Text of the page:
Psychological Medicine

Original Articles

Antipsychotic treatment beyond antipsychotics: metacognitive intervention for schizophrenia patients improves delusional symptoms

S. Moritza1 c1, R. Veckenstedta1, S. Randjbara1, F. Vitzthuma1 and T. S. Woodwarda2a3

a1 University Hospital Hamburg-Eppendorf, Hospital for Psychiatry and Psychotherapy, Martinistraße 52, Hamburg, Germany

a2 Department of Psychiatry, University of British Columbia, Vancouver, British Columbia, Canada

a3 BC Mental Health and Addictions Research Institute, Vancouver, British Columbia, Canada

Abstract

Background Although antipsychotic medication still represents the treatment of choice for schizophrenia, its objective impact on symptoms is only in the medium-effect size range and at least 50% of patients discontinue medication in the course of treatment. Hence, clinical researchers are intensively looking for complementary therapeutic options. Metacognitive training for schizophrenia patients (MCT) is a group intervention that seeks to sharpen the awareness of schizophrenia patients on cognitive biases (e.g. jumping to conclusions) that seem to underlie delusion formation and maintenance. The present trial combined group MCT with an individualized cognitive-behavioural therapy-oriented approach entitled individualized metacognitive therapy for psychosis (MCT+) and compared it against an active control.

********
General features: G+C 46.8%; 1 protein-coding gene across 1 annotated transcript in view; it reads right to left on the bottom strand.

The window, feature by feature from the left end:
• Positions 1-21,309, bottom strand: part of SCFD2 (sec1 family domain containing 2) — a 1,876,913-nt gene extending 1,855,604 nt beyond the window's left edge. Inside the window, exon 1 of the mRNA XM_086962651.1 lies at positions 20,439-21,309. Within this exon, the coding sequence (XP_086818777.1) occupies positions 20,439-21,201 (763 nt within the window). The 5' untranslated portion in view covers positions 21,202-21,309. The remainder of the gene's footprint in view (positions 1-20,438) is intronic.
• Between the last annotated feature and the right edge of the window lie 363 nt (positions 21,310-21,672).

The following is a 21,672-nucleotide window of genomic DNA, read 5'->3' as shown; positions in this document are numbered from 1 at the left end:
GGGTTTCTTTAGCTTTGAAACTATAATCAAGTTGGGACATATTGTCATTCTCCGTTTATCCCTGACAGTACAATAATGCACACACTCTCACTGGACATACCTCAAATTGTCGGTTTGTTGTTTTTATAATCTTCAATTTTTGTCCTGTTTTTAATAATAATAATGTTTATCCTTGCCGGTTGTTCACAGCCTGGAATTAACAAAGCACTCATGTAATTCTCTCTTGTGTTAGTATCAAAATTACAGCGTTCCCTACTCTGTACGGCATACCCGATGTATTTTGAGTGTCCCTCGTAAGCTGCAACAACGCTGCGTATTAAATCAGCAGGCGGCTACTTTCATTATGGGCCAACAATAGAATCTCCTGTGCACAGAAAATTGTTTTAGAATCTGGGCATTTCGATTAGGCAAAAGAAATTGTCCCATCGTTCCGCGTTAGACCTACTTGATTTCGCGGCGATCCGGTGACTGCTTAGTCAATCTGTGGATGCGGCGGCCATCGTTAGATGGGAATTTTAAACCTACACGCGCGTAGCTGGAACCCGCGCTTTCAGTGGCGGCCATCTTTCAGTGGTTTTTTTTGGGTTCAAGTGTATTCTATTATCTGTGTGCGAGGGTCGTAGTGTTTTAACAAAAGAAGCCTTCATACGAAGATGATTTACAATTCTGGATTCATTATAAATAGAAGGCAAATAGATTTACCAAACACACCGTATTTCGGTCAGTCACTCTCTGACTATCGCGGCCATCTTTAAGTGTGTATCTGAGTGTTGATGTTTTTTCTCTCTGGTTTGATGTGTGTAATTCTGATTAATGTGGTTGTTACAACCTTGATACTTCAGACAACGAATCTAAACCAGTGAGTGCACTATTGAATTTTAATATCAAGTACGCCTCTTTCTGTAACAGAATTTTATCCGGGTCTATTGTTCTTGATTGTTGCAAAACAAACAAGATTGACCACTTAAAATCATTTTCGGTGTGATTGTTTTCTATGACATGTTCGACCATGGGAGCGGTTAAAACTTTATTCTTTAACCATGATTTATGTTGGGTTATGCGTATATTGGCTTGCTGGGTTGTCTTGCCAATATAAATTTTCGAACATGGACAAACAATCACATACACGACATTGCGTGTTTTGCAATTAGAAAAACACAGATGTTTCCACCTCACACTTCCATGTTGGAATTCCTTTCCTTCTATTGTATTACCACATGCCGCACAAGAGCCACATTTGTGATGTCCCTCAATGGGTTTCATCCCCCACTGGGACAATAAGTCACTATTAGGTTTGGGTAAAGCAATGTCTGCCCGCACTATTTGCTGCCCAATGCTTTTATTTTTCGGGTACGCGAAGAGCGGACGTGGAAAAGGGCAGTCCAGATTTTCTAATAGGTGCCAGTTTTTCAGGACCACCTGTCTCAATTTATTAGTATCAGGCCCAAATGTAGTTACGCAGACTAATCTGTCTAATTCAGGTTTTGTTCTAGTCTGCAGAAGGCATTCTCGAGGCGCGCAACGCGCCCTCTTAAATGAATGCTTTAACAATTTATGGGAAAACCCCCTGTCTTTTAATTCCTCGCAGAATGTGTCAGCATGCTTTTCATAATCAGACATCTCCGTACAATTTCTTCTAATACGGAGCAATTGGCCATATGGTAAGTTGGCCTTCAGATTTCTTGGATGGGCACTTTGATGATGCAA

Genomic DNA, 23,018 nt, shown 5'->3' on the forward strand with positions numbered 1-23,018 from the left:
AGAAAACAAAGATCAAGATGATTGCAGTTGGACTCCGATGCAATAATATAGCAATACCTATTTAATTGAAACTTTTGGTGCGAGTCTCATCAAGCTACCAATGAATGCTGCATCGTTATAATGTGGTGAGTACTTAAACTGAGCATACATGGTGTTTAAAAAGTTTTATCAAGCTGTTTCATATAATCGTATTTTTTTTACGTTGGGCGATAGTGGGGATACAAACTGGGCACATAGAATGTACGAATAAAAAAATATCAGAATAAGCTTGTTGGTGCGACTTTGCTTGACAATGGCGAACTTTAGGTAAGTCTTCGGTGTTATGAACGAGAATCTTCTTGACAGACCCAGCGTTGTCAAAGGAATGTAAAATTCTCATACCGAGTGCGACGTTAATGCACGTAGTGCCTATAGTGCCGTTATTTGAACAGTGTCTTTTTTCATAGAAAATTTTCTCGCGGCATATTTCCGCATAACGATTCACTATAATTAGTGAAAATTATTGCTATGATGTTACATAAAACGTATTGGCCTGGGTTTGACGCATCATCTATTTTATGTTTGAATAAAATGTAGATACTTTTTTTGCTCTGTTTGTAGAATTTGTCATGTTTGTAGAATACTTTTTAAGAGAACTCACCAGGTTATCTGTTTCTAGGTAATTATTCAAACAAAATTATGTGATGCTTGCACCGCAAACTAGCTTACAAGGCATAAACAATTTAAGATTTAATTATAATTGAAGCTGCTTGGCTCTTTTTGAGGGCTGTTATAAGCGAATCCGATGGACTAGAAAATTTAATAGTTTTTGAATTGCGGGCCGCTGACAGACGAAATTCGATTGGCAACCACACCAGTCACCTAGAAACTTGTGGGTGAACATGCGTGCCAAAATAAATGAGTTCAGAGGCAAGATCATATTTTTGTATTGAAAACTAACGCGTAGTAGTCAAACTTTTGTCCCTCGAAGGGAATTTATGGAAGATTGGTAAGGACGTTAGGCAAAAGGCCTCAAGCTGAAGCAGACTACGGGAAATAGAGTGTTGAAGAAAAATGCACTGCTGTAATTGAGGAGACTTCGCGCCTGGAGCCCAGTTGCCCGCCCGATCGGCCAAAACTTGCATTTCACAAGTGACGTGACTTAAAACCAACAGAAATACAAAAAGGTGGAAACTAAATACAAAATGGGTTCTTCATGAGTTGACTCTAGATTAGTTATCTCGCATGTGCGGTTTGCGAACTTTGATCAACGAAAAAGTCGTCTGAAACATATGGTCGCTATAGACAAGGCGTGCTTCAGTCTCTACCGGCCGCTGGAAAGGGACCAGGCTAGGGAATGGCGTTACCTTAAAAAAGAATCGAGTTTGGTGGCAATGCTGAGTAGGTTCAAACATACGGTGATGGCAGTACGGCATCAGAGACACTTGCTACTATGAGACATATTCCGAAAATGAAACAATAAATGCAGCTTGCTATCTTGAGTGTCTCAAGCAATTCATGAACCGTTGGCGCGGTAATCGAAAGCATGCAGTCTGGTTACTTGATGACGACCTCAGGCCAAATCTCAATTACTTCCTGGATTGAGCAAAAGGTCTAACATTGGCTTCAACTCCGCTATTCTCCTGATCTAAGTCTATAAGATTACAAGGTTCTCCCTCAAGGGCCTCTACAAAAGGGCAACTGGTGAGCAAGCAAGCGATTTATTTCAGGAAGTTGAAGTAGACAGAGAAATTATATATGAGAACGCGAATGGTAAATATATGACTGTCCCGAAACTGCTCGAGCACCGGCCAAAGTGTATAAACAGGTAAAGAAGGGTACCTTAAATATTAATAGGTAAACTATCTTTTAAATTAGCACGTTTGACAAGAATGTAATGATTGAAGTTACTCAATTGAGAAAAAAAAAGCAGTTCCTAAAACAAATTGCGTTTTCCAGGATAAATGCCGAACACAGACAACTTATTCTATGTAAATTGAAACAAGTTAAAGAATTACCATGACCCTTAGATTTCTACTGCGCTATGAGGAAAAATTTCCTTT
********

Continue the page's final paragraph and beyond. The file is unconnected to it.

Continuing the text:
Method A total of 48 patients fulfilling criteria of schizophrenia were randomly allocated to either MCT+ or cognitive remediation (clinical trial NCT01029067). Blind to intervention, both groups were assessed at baseline and 4 weeks later. Psychopathology was assessed using the Positive and Negative Syndrome Scale (PANSS) and the Psychotic Symptom Rating Scales (PSYRATS). Jumping to conclusions was measured using a variant of the beads task.

Results PANSS delusion severity declined significantly in the combined MCT treatment compared with the control condition. PSYRATS delusion conviction as well as jumping to conclusions showed significantly greater improvement in the MCT group. In line with prior studies, treatment adherence and subjective efficacy was excellent for the MCT.

Conclusions The results suggest that the combination of a cognition-oriented and a symptom-oriented approach ameliorate psychotic symptoms and cognitive biases and represents a promising complementary treatment for schizophrenia.

(Received April 26 2010)

(Revised November 11 2010)

(Accepted December 08 2010)

(Online publication January 28 2011)

Correspondence

c1 Address for correspondence: Prof. Dr. S. Moritz, University Hospital Hamburg-Eppendorf, Hospital for Psychiatry and Psychotherapy, Martinistraße 52, Hamburg, Germany. (Email: moritz@uke.de)

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